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Government agencies investigated missing uranium, NUMEC

| Sunday, Aug. 25, 2002

Editor's note: This the first of three parts on the history of the Nuclear Materials and Equipment Corp. Part II will appear Monday and Part III will appear Tuesday.

The colorful history of the former Nuclear Materials and Equipment Corp. is rich with intrigue and mystery and unwinds like the plot of a Tom Clancy novel.

There are stories of missing uranium, allegations of illegal shipments to Israel, FBI sleuthing, meetings with possible Israeli spies, talk of special "encoded" telephones the FBI could not tap, concern by the CIA, congressional inquiries and interest from the White House.

The reason for all the cloak-and-dagger actions was an innocuous acronym - MUF.

MUF stands for "Materials Unaccounted For," and, in the case of NUMEC, referred to large quantities of weapons-grade uranium that went missing from the Apollo plant in the 1960s.

The unaccounted for uranium piqued the curiosity of the FBI, the CIA, Congress, the Atomic Energy Commission (AEC) and its successor, the Nuclear Regulatory Commission (NRC), and the Johnson, Nixon, Ford and Carter presidential administrations.

"Each White House took this and treated it like a hot potato," said Henry Myers, a former aide to the late U.S. Rep. Morris Udall, D-Ariz., who led a congressional probe into the affair in the late 1970s.

"I suppose there were too many 'maybes' because it happened and maybe because it was too hard to prove," Myers said.

NUMEC paid almost $930,000 in fines to the AEC for the lost uranium.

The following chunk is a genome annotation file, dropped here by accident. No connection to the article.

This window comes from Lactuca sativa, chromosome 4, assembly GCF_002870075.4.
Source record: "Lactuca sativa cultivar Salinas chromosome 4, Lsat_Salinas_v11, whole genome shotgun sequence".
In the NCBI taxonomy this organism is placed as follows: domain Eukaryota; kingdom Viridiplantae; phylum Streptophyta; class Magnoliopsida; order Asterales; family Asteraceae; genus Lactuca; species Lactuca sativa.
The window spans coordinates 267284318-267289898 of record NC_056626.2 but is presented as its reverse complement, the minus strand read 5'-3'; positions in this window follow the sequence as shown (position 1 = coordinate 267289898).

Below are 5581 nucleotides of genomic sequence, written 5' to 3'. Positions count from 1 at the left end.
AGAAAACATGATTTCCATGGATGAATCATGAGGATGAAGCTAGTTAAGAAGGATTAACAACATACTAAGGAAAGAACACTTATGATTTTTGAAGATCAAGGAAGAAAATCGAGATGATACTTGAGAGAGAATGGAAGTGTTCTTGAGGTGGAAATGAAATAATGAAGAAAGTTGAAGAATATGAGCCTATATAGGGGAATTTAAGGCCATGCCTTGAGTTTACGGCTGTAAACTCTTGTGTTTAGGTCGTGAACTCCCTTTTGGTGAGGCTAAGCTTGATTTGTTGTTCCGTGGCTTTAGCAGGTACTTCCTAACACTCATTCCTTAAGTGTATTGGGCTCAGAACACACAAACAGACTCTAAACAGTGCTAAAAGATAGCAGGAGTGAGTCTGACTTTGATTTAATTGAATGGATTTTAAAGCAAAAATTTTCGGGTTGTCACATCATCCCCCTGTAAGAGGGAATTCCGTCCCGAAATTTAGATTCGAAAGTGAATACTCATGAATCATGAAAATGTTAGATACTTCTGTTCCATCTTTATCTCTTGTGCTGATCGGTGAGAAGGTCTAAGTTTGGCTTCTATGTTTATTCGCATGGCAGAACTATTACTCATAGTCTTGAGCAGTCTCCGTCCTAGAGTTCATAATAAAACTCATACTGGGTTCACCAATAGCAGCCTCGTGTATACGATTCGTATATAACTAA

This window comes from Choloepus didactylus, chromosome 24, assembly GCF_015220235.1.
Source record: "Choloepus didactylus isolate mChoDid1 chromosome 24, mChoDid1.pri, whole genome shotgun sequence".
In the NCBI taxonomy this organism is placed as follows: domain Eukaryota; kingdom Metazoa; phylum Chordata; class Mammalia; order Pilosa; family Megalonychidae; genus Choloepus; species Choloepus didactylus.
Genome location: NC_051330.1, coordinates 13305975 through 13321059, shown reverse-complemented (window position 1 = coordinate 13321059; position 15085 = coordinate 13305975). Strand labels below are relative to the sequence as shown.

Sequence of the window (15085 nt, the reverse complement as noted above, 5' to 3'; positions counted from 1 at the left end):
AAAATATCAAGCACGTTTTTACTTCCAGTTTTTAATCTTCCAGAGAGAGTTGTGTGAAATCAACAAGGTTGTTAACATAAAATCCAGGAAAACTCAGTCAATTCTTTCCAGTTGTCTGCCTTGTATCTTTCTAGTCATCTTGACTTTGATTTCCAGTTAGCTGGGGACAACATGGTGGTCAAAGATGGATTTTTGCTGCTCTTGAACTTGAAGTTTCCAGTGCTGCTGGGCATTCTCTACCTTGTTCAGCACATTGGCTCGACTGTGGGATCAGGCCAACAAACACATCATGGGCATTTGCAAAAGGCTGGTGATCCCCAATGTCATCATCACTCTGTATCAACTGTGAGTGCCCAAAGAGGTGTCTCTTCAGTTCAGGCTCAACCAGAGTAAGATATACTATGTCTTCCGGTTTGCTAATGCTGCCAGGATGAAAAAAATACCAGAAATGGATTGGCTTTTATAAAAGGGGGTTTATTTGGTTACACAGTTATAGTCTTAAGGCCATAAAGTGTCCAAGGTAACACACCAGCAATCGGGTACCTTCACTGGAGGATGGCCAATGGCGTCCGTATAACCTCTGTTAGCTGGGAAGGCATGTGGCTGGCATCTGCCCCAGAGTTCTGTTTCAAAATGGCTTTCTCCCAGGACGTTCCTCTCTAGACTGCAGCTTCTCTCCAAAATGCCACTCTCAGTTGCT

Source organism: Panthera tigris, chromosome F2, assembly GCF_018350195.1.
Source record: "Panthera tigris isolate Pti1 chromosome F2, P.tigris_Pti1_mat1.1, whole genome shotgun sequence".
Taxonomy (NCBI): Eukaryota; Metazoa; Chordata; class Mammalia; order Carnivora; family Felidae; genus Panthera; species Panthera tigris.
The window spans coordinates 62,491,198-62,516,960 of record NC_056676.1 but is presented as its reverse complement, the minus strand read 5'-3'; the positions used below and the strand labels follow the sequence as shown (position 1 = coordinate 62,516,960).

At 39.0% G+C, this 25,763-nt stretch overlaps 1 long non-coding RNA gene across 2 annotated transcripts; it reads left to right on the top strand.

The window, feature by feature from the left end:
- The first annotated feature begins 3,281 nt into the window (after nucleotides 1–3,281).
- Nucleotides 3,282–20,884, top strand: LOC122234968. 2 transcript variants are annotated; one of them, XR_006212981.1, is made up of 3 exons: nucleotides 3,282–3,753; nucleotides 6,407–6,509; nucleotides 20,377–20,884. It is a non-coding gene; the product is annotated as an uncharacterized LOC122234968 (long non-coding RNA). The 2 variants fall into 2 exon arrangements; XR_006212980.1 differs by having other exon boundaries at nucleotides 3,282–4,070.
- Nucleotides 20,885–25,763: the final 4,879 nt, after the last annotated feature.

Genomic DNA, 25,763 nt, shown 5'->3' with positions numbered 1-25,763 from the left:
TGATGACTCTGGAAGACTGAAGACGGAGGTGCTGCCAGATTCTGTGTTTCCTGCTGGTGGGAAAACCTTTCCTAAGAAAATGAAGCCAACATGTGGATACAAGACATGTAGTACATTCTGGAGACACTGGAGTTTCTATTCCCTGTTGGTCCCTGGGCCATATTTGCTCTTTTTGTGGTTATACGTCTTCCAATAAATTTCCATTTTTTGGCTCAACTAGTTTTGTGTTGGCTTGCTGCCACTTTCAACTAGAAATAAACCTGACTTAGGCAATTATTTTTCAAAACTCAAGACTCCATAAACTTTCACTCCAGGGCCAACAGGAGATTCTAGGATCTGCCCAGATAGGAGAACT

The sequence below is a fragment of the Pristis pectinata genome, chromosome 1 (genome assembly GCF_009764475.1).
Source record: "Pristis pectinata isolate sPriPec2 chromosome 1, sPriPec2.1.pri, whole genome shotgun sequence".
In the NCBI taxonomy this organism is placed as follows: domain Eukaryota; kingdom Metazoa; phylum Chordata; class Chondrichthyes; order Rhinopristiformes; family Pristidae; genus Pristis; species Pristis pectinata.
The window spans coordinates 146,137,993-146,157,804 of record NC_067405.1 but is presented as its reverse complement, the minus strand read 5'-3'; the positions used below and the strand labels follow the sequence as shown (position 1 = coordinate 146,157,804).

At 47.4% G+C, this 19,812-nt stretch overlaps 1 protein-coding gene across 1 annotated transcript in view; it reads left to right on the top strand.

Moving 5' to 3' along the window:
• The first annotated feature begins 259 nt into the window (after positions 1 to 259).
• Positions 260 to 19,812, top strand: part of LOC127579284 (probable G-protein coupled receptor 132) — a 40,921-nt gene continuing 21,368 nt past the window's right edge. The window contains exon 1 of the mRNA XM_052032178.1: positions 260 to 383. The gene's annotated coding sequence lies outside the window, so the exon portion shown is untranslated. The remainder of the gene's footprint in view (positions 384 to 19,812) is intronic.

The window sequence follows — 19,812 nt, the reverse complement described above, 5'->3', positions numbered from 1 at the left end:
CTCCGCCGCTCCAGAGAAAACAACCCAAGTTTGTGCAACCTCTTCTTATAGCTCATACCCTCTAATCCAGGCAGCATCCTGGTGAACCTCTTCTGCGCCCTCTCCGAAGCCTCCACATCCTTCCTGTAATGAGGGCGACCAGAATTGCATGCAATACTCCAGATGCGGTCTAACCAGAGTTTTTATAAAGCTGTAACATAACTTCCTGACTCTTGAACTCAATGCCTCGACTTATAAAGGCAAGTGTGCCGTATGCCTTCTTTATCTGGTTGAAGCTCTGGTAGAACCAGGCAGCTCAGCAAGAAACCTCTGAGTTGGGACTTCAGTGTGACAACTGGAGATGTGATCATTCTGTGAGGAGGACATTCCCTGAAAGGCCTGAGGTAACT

What actually happened to the uranium still isn't known - at least not to the public. But it certainly caused much speculation.

Diversion theory

The most popular theory, at least among federal investigators: that then-NUMEC President Zalman M. Shapiro, a staunch supporter of Israel, secretly diverted special nuclear material (uranium) to Israel so that nation could have "the bomb."

In a recent interview with the Valley News Dispatch, Shapiro, 82, refused to talk about the allegations or the numerous federal investigations of himself and his upstart nuclear fuels company.

But in previous statements to federal officials, Shapiro adamantly denied he or anyone else at NUMEC gave Israel nuclear material.

"Let me state emphatically that I have never participated in any theft or diversion of special nuclear material," Shapiro told Udall and Interior Committee aides in December 1978. "I have no knowledge or information concerning any such diversion. Furthermore, I am not aware of any factual basis for the repeated allegations that 'material unaccounted for' at NUMEC was caused by an illegal diversion."